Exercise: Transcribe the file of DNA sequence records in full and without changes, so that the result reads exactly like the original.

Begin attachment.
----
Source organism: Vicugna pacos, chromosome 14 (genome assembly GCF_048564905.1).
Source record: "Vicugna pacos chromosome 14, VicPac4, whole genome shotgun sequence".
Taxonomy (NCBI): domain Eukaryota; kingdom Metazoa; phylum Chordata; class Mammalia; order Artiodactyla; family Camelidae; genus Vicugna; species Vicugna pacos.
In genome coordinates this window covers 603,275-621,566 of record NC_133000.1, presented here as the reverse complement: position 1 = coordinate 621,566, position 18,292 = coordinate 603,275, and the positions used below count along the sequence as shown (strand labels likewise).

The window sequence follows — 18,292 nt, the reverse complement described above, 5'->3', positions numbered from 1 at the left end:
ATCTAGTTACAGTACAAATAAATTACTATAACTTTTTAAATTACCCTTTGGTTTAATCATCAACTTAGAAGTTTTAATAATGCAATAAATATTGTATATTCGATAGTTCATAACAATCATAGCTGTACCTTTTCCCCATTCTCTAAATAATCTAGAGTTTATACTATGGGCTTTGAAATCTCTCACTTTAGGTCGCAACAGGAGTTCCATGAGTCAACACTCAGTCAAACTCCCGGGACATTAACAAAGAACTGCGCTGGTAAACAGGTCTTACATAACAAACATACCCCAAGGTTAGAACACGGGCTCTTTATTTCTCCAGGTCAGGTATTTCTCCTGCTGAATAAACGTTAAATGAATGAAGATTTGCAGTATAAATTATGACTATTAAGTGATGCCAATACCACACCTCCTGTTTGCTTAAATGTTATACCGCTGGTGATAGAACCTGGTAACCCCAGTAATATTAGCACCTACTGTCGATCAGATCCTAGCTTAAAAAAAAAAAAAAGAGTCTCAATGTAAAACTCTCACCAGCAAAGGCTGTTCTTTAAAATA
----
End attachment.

Source organism: Vicugna pacos, chromosome 14 (genome assembly GCF_048564905.1).
Source record: "Vicugna pacos chromosome 14, VicPac4, whole genome shotgun sequence".
Taxonomy (NCBI): domain Eukaryota; kingdom Metazoa; phylum Chordata; class Mammalia; order Artiodactyla; family Camelidae; genus Vicugna; species Vicugna pacos.
In genome coordinates this window covers 603,275-621,566 of record NC_133000.1, presented here as the reverse complement: position 1 = coordinate 621,566, position 18,292 = coordinate 603,275, and the positions used below count along the sequence as shown (strand labels likewise).

The window sequence follows — 18,292 nt, the reverse complement described above, 5'->3', positions numbered from 1 at the left end:
ATCTAGTTACAGTACAAATAAATTACTATAACTTTTTAAATTACCCTTTGGTTTAATCATCAACTTAGAAGTTTTAATAATGCAATAAATATTGTATATTCGATAGTTCATAACAATCATAGCTGTACCTTTTCCCCATTCTCTAAATAATCTAGAGTTTATACTATGGGCTTTGAAATCTCTCACTTTAGGTCGCAACAGGAGTTCCATGAGTCAACACTCAGTCAAACTCCCGGGACATTAACAAAGAACTGCGCTGGTAAACAGGTCTTACATAACAAACATACCCCAAGGTTAGAACACGGGCTCTTTATTTCTCCAGGTCAGGTATTTCTCCTGCTGAATAAACGTTAAATGAATGAAGATTTGCAGTATAAATTATGACTATTAAGTGATGCCAATACCACACCTCCTGTTTGCTTAAATGTTATACCGCTGGTGATAGAACCTGGTAACCCCAGTAATATTAGCACCTACTGTCGATCAGATCCTAGCTTAAAAAAAAAAAAAAGAGTCTCAATGTAAAACTCTCACCAGCAAAGGCTGTTCTTTAAAATA